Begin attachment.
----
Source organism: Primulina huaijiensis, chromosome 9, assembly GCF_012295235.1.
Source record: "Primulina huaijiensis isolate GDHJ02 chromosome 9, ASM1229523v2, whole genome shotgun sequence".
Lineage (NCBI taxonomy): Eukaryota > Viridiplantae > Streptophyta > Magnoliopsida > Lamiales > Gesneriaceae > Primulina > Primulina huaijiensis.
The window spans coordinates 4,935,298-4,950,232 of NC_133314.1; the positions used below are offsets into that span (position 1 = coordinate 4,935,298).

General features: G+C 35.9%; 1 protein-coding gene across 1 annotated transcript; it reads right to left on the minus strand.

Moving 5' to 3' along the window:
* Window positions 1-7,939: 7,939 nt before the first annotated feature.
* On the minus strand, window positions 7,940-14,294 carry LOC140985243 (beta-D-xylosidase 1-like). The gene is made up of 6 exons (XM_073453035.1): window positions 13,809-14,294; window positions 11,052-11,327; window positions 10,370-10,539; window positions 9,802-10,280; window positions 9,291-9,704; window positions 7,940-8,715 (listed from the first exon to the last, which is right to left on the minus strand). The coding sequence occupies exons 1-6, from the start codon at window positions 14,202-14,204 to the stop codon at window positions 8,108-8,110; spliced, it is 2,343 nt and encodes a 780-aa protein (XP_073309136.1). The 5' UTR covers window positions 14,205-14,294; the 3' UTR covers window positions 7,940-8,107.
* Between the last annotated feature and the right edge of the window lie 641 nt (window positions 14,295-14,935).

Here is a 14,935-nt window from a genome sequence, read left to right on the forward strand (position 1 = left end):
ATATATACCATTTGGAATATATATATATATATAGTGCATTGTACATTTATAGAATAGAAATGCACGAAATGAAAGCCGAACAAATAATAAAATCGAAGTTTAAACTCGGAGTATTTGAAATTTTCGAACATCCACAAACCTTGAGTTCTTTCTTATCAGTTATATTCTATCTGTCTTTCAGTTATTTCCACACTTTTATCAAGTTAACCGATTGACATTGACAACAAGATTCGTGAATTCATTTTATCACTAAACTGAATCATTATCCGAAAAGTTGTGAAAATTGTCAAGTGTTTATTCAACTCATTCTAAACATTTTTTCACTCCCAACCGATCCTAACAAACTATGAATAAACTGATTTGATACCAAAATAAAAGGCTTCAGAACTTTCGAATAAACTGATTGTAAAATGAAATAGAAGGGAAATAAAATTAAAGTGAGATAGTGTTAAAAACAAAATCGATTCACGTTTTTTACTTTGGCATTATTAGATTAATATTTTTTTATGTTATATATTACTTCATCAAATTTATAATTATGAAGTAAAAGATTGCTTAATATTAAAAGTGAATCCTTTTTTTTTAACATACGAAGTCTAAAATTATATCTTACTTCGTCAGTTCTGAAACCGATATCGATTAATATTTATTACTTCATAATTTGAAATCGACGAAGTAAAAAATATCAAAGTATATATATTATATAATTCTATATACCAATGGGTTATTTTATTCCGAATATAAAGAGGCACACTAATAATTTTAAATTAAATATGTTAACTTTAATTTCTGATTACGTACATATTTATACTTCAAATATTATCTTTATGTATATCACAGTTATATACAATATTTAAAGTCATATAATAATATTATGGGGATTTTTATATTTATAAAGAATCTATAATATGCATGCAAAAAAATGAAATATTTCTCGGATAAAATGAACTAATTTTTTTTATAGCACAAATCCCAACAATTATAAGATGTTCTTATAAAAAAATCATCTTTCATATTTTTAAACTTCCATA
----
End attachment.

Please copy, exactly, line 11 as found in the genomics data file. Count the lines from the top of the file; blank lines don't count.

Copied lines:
ATATATACCATTTGGAATATATATATATATATAGTGCATTGTACATTTATAGAATAGAAATGCACGAAATGAAAGCCGAACAAATAATAAAATCGAAGTTTAAACTCGGAGTATTTGAAATTTTCGAACATCCACAAACCTTGAGTTCTTTCTTATCAGTTATATTCTATCTGTCTTTCAGTTATTTCCACACTTTTATCAAGTTAACCGATTGACATTGACAACAAGATTCGTGAATTCATTTTATCACTAAACTGAATCATTATCCGAAAAGTTGTGAAAATTGTCAAGTGTTTATTCAACTCATTCTAAACATTTTTTCACTCCCAACCGATCCTAACAAACTATGAATAAACTGATTTGATACCAAAATAAAAGGCTTCAGAACTTTCGAATAAACTGATTGTAAAATGAAATAGAAGGGAAATAAAATTAAAGTGAGATAGTGTTAAAAACAAAATCGATTCACGTTTTTTACTTTGGCATTATTAGATTAATATTTTTTTATGTTATATATTACTTCATCAAATTTATAATTATGAAGTAAAAGATTGCTTAATATTAAAAGTGAATCCTTTTTTTTTAACATACGAAGTCTAAAATTATATCTTACTTCGTCAGTTCTGAAACCGATATCGATTAATATTTATTACTTCATAATTTGAAATCGACGAAGTAAAAAATATCAAAGTATATATATTATATAATTCTATATACCAATGGGTTATTTTATTCCGAATATAAAGAGGCACACTAATAATTTTAAATTAAATATGTTAACTTTAATTTCTGATTACGTACATATTTATACTTCAAATATTATCTTTATGTATATCACAGTTATATACAATATTTAAAGTCATATAATAATATTATGGGGATTTTTATATTTATAAAGAATCTATAATATGCATGCAAAAAAATGAAATATTTCTCGGATAAAATGAACTAATTTTTTTTATAGCACAAATCCCAACAATTATAAGATGTTCTTATAAAAAAATCATCTTTCATATTTTTAAACTTCCATA